Can we by searching find out God or formulate his ways?

Paul exclaimed, “I want to know Christ…” (Philippians 3:10). On Sunday 10/2/2011 we explored this statement in our Sunday Morning Forum. “How do YOU know Christ? Where have YOU encountered Christ?” were among the questions we asked, sharing our answers around the table.

Once again, music was mentioned, specifically hymns used in worship, as a place of encounter and inspiration and knowledge. Bill shared one of his favorites, which happens to follow our readings from Philippians pretty closely: “Can we by searching find out God or formulate his ways?” which Hymn 476 in the 1982 Episcopal Hymnal.

Here are the lyrics

Can we by searching find out God
or formulate his ways?
Can numbers measure what he is
or words contain his praise?

Although his being is too bright
for human eyes to scan,
his meaning lights our shadowed world
through Christ, the Son of Man.

Our boastfulness is turned to shame,
our profit counts as loss,
when earthly values stand beside
the manger and the cross.

There God breaks in upon our search,
makes birth and death his own;
he speaks to us in human terms
to make his glory known. [1]

Let us hear what the Spirit is saying. Share your favorite hymn of encounter, inspiration, encouragement, or knowledge by leaving a reply and continuing the Sunday conversation here.

[1] Words: Elizabeth Cosnett (b. 1936), alt.
Music: Epworth, melody att. Charles Wesley (1757–1834), alt.; harm. Martin Fallas Shaw (1875–1958), alt.

What would Jerome think? St. Jerome, that is.

Today (9/30) the church remembers Jerome, “Priest, and Monk of Jerusalem,” who died in 420 CE. Among his many accomplishments was the translation of the Bible from Hebrew and Greek into the common (vulgar) language of Latin. The Vulgate version of the Bible remains a standard text in the Roman Catholic Church and has a respected place among contemporary biblical scholars and church historians. Thus, the question, “What would Jerome think?”

Yesterday (9/29) the Episcopal News Service posted an article about a new English translation of the Bible (from Hebrew and Greek). This newest Bible is the Common English Bible (CEB). What Jerome did in his study in the early 5th century was today accomplished by “120 scholars drawn from 24 denominations” at the cost of $3.5 million over the course of 4 years. In addition, “More than 500 readers in 77 groups later field-tested their work” according to the article. Read the entire post here: New Common English Bible translation draws on expertise of 17 Anglican, Episcopal scholars.

So what would Jerome think about the choices made? What do you think? How did some of your favorite verses fare in the new translation?

Probably most of us “know” that Genesis 1:1 begins like this “In the beginning God created the heaven and the earth …” (KJV) The Common English translation? “When God began to create the heavens and the earth—”

One more example, a favorite of many, Psalm 23. The final verse, which is the most powerful to me when this Psalm is used in a Memorial Service (Ps 23:6): “Surely goodness and mercy shall follow me all the days of my life: and I will dwell in the house of the LORD for ever.” (KJV) and “Yes, goodness and faithful love will pursue me all the days of my life, and I will live in the LORD’s house as long as I live. ” (CEB) You can read the entire Psalm here: King James Version and Common English Bible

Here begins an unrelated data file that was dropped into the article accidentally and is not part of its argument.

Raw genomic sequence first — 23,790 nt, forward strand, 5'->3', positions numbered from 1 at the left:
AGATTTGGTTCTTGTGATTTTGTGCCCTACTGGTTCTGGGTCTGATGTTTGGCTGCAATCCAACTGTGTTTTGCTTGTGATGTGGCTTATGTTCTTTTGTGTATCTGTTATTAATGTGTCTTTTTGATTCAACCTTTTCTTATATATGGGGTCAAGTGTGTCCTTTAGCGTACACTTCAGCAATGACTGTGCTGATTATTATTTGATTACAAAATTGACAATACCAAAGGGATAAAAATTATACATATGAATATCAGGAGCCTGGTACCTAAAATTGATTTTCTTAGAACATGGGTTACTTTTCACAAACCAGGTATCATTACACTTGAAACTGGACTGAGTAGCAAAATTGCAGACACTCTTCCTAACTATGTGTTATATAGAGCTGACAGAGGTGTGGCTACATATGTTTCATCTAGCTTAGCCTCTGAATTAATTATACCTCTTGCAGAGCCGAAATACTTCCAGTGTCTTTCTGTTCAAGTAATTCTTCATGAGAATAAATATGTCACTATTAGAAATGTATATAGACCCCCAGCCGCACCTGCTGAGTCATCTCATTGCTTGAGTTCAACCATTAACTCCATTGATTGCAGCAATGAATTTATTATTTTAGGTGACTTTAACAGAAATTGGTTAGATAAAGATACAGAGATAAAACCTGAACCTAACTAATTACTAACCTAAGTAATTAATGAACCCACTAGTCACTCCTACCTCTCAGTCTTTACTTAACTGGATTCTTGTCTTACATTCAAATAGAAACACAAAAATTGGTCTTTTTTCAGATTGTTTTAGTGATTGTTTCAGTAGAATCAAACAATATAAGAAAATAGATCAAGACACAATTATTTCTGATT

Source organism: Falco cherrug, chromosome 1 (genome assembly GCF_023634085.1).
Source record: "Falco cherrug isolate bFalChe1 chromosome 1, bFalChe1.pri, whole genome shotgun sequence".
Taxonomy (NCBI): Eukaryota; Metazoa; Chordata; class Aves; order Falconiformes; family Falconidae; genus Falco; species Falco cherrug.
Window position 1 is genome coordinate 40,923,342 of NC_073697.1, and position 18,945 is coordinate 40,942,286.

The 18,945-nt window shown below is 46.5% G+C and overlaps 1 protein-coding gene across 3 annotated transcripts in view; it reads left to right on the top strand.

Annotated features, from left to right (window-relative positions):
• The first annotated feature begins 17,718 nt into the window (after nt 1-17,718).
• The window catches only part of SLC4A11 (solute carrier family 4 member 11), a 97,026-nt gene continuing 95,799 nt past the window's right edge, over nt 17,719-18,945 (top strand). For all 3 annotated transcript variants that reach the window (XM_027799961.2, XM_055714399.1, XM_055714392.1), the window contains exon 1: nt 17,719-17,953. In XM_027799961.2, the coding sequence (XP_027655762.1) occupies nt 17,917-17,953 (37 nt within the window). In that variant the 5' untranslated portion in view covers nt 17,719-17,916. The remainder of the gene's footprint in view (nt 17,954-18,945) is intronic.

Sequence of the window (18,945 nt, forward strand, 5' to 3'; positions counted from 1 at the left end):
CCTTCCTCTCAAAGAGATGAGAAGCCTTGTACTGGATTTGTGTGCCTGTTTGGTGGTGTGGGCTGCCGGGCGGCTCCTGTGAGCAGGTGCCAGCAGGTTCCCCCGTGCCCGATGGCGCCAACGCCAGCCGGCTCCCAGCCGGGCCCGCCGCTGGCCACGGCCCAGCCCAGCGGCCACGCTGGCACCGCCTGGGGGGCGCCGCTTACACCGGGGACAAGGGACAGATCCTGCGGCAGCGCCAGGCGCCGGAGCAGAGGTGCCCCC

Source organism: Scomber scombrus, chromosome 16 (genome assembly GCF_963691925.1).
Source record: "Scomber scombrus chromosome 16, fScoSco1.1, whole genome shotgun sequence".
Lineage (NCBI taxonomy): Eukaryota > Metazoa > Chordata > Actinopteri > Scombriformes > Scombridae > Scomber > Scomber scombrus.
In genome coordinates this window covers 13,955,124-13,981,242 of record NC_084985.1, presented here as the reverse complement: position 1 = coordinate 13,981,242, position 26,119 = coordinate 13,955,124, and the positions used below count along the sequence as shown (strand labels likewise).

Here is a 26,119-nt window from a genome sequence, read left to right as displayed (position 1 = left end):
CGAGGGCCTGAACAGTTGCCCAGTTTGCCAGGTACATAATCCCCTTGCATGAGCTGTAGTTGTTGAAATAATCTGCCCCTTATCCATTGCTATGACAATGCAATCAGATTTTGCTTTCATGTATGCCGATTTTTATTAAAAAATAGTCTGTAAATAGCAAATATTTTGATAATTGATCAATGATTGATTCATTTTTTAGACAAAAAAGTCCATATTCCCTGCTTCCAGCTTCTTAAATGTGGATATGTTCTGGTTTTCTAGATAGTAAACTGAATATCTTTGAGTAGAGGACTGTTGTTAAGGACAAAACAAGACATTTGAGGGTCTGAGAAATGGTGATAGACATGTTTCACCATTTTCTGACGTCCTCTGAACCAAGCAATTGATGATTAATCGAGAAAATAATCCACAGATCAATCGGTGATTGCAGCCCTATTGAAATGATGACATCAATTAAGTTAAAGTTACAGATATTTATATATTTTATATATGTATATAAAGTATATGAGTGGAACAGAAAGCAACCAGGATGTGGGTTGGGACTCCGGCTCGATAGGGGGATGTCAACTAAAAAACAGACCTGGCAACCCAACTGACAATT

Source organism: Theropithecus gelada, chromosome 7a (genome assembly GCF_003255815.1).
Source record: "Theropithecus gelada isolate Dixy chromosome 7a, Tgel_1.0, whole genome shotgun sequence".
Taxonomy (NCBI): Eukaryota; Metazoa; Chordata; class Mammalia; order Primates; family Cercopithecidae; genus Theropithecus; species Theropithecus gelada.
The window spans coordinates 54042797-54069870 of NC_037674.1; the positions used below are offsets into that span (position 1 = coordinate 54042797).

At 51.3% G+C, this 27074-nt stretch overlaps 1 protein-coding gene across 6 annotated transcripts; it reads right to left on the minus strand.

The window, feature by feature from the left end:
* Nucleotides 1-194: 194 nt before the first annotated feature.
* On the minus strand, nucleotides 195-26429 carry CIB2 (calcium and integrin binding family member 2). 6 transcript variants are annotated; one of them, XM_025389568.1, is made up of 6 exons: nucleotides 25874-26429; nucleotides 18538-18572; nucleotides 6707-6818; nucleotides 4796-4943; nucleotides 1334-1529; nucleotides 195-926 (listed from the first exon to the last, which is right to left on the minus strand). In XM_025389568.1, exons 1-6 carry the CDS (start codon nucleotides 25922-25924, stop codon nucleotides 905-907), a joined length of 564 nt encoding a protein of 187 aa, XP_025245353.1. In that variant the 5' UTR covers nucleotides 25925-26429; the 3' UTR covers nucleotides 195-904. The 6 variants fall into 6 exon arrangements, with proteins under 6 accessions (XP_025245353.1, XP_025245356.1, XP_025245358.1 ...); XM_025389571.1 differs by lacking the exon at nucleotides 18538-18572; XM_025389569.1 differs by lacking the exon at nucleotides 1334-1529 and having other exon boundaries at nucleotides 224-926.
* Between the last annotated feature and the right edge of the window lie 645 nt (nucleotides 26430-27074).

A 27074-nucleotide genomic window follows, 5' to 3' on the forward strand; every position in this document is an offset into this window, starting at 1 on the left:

Thank you for being part of the Sunday Morning Forum (in real time or online). Like Jerome, we take seriously our study of the Word of God. Whether you like or appreciate the newest translation of the Bible, I do hope you appreciate how the Live Word of the Living God continues to demand our study and our best efforts to know and apply its God inspired wisdom. Leave a comment or two (below) to continue this conversation. What do you think about all this?

For further reflection and study

  • Common English Bible — official website of the Common English Bible. You will find many options to fully explore this new bible and to learn more about how it was produced.
  • Bible Gateway — a site with many different translations of the Bible including the Common English Bible; you can compare translations pretty easily.
  • Bible Study Tools — another site with an assembly of different versions of the Bible including the version we use in worship: the New Revised Standard Version of the Bible.

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Tell your family, tell your friends, tell the people who sit in the pew with you on Sunday. Starting today (9/21/11) you will find a small “Follow” button in the lower right side of the blog window. By clicking this button once you will be asked to give your email address and when you click the “Sign me up!” button you will be placed on the mailing list for our blog. What could be simpler?

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On behalf of all our authors I look forward to keeping the Sunday conversation going well into the week. I look forward to growing up with you in Christ. ~dan

The Will of God: A reflection from a bombed out city

On Sunday David introduced the Forum to Leslie Weatherhead and his reflection on the will of God. The reflection was given at the London City Temple during the bombing of London (1940-41). Here is the extended quote from which David spoke:

We therefore divided our subject into three as follows:

  1. The intentional will of God – God’s ideal plan for man.
  2. The circumstantial will of God – God’s plan within certain circumstances
  3. The ultimate will of God – God’s final realization of his purposes.

Once again, even at the risk of being tiresome, let us look at the supreme illustration of the Cross.

  1. It was not the intentional will of God, surely, that Jesus should be crucified, but that he should be followed.  If the nation had understood and received his message, repented of its sins, and realized his kingdom, the history of the world would have been very different.  Those who say that the Crucifixion was the will of God should remember that it was the will of evil men.
  2. But when Jesus was faced with circumstances brought about by evil and was thrust into the dilemma of running away or of being crucified, then in those circumstances the Cross was his Father’s will.  It was in this sense that Jesus said, “Not what I will, but what thou wilt.”
  3. The ultimate will of God means, in the case of the Cross, that the high goal of man’s redemption, or to use simpler English, man’s recovery to a unity with God – a goal which would have been reached by God’s intentional plan had it not been frustrated – will still be reached through his circumstantial will.  In a sentence, no evil is finally able to defeat God or to cause any “value” to be lost.

Leslie Weatherhead, The Will of God (from a series of addresses given at the London City Temple at the time of the German bombing raids)

The Forum then spoke to these questions:

  1. Have you ever said “it is the will of God” (or had that said to you) in a way that was offensive? How do you picture the will of God?